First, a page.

Yesterday, I participated in a roundtable discussion about adoption, for In These Times social justice magazine, alongside Megan from the National Council for Adoption and birthmother Claudia from Musings of the Lame. (I'll post a link to the transcript online when it's posted.)
Obviously, we represented various sides of the "debates" on adoption--I was the adoptee voice, Claudia, who has written extensively about the adoption industry, represented a birthmother voice, and Megan represented a more "pro-adoption" voice.
With Claudia regularly describing, on her blog, the adoption industry primarily as a business exploiting adoptive parents because they need their money, and with Megan on the other side with NCA which describes the Veronica Brown case as a "victory for adoption" on its home page, I wondered,
Would we argue? Spar words over the phone?
I must confess that I was nervous about discussing adoption with the NCA rep on the line. Afraid of that mainstream voice that touts adoption as the "perfect solution" for parents who want a child and for birthmothers whose best choice is undoubtedly to relinquish their children. The voice that has so much power, that gets heard more than other voices and--I believe--can skew the public view of adoption. Especially with the fresh news about Veronica Brown being forcibly removed from her father--who risked getting shot if he resisted the removal--to live with a family whose unethical adoption has been upheld by the courts in South Carolina (the moneyed, White, well-connected side wins again! What a surprise!)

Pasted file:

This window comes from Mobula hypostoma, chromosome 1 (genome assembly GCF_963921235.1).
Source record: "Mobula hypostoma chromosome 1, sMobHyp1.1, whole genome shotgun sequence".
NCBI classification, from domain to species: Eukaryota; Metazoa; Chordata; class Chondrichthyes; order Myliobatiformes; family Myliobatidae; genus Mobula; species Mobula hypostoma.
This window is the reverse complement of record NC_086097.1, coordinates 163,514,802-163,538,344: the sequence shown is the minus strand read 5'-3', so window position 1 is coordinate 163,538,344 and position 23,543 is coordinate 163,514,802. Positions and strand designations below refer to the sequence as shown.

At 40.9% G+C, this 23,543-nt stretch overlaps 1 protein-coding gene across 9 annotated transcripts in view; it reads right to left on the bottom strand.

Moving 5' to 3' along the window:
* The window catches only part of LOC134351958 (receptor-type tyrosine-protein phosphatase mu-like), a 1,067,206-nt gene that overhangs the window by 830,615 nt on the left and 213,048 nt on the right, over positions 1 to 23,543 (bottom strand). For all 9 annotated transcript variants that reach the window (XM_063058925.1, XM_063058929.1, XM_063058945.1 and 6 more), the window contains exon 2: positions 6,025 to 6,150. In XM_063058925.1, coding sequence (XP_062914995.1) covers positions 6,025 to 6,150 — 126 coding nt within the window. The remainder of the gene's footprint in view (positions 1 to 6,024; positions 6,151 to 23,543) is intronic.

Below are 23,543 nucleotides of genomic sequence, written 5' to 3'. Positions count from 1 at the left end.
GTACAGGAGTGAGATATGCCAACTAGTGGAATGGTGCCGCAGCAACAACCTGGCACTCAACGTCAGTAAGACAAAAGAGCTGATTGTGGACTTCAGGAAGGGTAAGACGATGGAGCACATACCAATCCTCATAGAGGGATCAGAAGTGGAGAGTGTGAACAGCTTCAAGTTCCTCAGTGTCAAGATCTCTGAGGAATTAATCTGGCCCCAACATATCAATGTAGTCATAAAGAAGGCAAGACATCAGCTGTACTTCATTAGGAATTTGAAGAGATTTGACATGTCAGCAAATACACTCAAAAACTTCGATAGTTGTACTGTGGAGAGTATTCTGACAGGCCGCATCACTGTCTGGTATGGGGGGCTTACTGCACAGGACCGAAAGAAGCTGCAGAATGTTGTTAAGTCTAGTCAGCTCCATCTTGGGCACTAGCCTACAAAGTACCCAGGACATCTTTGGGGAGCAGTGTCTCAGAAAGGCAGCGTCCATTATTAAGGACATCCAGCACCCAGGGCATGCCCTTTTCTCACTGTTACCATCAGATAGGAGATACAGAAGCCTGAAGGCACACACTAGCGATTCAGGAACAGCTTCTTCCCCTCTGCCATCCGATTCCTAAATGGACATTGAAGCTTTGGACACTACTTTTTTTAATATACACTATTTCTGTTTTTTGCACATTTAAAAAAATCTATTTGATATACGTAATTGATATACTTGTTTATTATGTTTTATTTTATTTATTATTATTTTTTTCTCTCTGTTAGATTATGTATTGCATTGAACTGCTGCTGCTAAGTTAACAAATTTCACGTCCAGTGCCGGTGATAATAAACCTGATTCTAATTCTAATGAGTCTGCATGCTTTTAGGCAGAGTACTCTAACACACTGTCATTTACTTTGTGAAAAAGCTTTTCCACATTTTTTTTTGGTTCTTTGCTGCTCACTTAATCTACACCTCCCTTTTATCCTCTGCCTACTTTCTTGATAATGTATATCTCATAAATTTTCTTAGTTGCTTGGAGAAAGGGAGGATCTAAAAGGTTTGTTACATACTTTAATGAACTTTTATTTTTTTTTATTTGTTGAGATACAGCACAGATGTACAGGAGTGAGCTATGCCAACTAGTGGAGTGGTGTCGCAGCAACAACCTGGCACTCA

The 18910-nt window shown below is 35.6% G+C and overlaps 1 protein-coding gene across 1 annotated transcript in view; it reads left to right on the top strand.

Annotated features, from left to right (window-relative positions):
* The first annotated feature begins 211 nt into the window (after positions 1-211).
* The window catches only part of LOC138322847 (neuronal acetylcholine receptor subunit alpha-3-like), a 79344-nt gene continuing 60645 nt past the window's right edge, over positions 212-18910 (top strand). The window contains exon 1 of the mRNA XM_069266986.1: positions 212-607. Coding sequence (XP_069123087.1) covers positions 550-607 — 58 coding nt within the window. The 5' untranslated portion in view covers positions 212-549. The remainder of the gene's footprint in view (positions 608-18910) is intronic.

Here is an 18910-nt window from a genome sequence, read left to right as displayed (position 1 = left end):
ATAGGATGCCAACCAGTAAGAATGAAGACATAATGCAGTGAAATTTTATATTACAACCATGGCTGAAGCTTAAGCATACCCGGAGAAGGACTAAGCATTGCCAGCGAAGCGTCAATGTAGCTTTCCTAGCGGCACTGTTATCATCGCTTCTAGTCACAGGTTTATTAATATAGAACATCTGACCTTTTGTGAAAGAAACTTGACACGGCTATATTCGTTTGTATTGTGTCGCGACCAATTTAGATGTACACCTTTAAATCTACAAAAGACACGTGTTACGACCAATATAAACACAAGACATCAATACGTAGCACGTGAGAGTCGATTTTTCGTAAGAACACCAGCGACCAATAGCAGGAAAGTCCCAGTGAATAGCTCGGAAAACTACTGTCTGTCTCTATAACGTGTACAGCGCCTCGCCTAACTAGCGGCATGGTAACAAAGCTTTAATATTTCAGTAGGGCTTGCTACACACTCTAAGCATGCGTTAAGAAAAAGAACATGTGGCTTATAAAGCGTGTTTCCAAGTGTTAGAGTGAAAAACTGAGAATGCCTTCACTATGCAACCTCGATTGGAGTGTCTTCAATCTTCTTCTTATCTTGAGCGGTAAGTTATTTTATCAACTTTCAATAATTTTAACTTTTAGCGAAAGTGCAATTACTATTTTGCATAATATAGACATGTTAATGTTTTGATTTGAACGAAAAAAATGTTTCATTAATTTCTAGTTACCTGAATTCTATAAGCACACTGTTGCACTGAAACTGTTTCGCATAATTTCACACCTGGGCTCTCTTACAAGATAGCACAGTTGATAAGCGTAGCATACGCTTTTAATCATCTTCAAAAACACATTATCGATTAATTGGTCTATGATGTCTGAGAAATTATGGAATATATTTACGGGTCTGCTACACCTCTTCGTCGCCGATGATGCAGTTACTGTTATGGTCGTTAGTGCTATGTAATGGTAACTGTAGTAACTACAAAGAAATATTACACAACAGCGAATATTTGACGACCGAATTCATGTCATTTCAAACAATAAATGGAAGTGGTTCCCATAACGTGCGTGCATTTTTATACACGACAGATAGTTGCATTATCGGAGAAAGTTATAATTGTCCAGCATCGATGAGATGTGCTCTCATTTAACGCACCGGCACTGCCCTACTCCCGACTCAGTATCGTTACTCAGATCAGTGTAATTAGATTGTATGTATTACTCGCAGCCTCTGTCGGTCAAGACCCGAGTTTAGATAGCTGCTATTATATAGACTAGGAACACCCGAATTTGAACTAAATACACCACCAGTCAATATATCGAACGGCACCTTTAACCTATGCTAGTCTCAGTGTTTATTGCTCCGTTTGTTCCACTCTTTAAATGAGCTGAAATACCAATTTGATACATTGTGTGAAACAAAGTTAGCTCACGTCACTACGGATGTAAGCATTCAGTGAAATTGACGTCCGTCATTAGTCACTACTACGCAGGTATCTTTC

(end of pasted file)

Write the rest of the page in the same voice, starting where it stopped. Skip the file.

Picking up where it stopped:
We talked about international adoption, the problems within it, domestic adoption and its problems, birth certificate legislation, open adoption, and the implications of race in adoption. Lots about birthfathers and how they are often marginalized adoption equations. (Of course, about the Veronica Brown case too.)
What commenced was a nuanced, respectful discussion. Downright pleasant. We voiced our concerns about adoption, our personal experiences, our particular viewpoints. No arguments. I didn't even hear heavy breathing or low-frequency grumbles.
Of course, we all agreed that the "best interests of the child" and "the right to a safe, long-term family" is what we want for all children. We just disagree about how that should be done, what that looks like.
If anything, the conversation gave me some hope about the future, that all this work we're doing communicating how we feel as adoptees is being heard. Not enough, but still, it is being heard by some. And there are willing parties on the other side who are willing to engage with us.
Congress should take a lesson from us!